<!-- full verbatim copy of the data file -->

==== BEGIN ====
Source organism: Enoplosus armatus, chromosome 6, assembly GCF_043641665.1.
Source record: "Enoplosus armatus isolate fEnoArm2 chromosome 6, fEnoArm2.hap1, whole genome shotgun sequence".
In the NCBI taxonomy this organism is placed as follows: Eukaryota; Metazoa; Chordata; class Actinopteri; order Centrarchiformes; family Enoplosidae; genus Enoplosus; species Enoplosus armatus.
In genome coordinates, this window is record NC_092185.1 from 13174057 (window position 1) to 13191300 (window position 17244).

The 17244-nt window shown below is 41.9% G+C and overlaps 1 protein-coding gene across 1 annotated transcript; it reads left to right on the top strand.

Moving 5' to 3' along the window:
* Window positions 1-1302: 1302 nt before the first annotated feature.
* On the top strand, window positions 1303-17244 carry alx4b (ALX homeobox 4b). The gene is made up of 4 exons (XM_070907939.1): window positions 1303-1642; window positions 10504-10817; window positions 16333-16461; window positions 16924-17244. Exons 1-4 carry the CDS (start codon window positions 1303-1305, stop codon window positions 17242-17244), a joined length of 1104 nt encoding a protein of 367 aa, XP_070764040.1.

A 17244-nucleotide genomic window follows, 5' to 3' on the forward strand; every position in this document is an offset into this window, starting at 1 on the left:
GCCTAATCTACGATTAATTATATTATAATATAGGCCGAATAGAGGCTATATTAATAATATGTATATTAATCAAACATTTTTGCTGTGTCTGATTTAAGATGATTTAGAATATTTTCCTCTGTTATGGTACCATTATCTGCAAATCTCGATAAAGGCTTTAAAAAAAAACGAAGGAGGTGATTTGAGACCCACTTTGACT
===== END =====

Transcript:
Source organism: Enoplosus armatus, chromosome 6, assembly GCF_043641665.1.
Source record: "Enoplosus armatus isolate fEnoArm2 chromosome 6, fEnoArm2.hap1, whole genome shotgun sequence".
In the NCBI taxonomy this organism is placed as follows: Eukaryota; Metazoa; Chordata; class Actinopteri; order Centrarchiformes; family Enoplosidae; genus Enoplosus; species Enoplosus armatus.
In genome coordinates, this window is record NC_092185.1 from 13174057 (window position 1) to 13191300 (window position 17244).

The 17244-nt window shown below is 41.9% G+C and overlaps 1 protein-coding gene across 1 annotated transcript; it reads left to right on the top strand.

Moving 5' to 3' along the window:
* Window positions 1-1302: 1302 nt before the first annotated feature.
* On the top strand, window positions 1303-17244 carry alx4b (ALX homeobox 4b). The gene is made up of 4 exons (XM_070907939.1): window positions 1303-1642; window positions 10504-10817; window positions 16333-16461; window positions 16924-17244. Exons 1-4 carry the CDS (start codon window positions 1303-1305, stop codon window positions 17242-17244), a joined length of 1104 nt encoding a protein of 367 aa, XP_070764040.1.

A 17244-nucleotide genomic window follows, 5' to 3' on the forward strand; every position in this document is an offset into this window, starting at 1 on the left:
GCCTAATCTACGATTAATTATATTATAATATAGGCCGAATAGAGGCTATATTAATAATATGTATATTAATCAAACATTTTTGCTGTGTCTGATTTAAGATGATTTAGAATATTTTCCTCTGTTATGGTACCATTATCTGCAAATCTCGATAAAGGCTTTAAAAAAAAACGAAGGAGGTGATTTGAGACCCACTTTGACT